Drifting RFI

Message boards : Nebula : Drifting RFI
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Profile David Anderson
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Message 1833606 - Posted: 2 Dec 2016, 7:50:28 UTC

If you examine the barycentric spike multiplets, you'll see that they're obvious RFI - lots of spikes at about the same frequency, spread across different sky positions.

If you zoom out to a longer time range, you'll see that the RFI drifts in frequency; for example, look at this waterfall plot.

The RFI probably drifts because it's coming from a moving object like a satellite or airplane. In any case, our "zone RFI" algorithm doesn't detect it because of the drift. We're currently thinking about how to recognize it. We'll probably use approaches previously used in SERENDIP.
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Profile Raistmer
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Message 1833616 - Posted: 2 Dec 2016, 10:00:19 UTC - in response to Message 1833606.  

Graph in freq/time coordinates. What about dimensional coordinates (direction)? In post you say signals come from different points on the sky. So, this time/freq graph includes signals from all sky (visible from Arecibo at least) ? If not, how one tell from the picture what part of sky used?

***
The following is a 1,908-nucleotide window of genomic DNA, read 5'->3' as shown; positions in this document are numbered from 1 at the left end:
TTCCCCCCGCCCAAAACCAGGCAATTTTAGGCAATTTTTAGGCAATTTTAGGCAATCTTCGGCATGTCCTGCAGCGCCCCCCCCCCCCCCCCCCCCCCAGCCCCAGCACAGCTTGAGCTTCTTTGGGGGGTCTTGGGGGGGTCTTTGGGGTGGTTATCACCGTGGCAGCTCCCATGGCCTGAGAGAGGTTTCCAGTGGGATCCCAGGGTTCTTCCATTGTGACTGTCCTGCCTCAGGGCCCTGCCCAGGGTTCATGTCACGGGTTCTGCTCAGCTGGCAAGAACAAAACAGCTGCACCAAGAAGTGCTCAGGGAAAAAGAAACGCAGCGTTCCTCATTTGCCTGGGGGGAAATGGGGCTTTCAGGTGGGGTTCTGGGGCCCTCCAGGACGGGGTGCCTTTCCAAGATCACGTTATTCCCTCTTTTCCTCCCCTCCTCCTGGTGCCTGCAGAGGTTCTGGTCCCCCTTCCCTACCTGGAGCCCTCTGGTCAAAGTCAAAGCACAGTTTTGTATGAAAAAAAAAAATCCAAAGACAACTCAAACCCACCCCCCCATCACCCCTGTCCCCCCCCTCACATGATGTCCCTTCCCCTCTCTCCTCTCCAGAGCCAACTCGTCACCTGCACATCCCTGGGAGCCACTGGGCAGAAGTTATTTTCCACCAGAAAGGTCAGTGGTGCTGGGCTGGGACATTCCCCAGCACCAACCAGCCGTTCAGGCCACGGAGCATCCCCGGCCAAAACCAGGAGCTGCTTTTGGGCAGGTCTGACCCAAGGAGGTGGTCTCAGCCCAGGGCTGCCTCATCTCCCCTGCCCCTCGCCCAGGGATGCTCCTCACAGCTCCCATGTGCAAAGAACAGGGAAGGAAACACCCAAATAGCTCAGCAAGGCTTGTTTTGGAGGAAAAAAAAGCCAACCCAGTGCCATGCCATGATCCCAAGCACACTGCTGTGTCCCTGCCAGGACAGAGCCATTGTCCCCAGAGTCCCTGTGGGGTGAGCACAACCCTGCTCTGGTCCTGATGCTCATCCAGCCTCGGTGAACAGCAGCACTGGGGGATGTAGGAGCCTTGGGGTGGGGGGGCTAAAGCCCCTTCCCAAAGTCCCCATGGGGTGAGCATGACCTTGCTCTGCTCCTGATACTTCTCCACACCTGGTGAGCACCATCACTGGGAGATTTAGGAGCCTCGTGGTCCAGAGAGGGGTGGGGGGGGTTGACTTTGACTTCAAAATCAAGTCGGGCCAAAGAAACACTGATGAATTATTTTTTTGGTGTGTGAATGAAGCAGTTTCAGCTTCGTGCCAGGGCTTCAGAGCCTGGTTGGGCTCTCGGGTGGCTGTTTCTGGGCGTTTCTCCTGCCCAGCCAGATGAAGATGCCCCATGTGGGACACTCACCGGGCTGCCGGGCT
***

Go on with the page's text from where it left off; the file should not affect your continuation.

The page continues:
In short, there is obvious order in spikes plotted freq vs time. But how one could say if it's RFI or not just from this picture? How to add direction info to this plot?
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Profile Jon Golding
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Message 1833912 - Posted: 3 Dec 2016, 19:20:25 UTC - in response to Message 1833606.  

Presumably, the only way to demonstrate that this is really RFI, is to check if the same drifting signal was detected simultaneously in some of the other 6 beams?
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Message 1834230 - Posted: 5 Dec 2016, 6:28:57 UTC - in response to Message 1833912.  

Not necessarily - if the signal is coming from a satellite it could be detected in only 1 beam.
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Message 1834231 - Posted: 5 Dec 2016, 6:32:38 UTC - in response to Message 1833616.  

The telescope moves fairly slowly, so signals in a small time range are also in a small position range.

The right-hand graph (sky position) shows how much the position changed during the time period. You can see, for example, if it was tracking a point in the sky. If it was, a column of signals at the same frequency is not necessarily RFI.
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Message boards : Nebula : Drifting RFI


 
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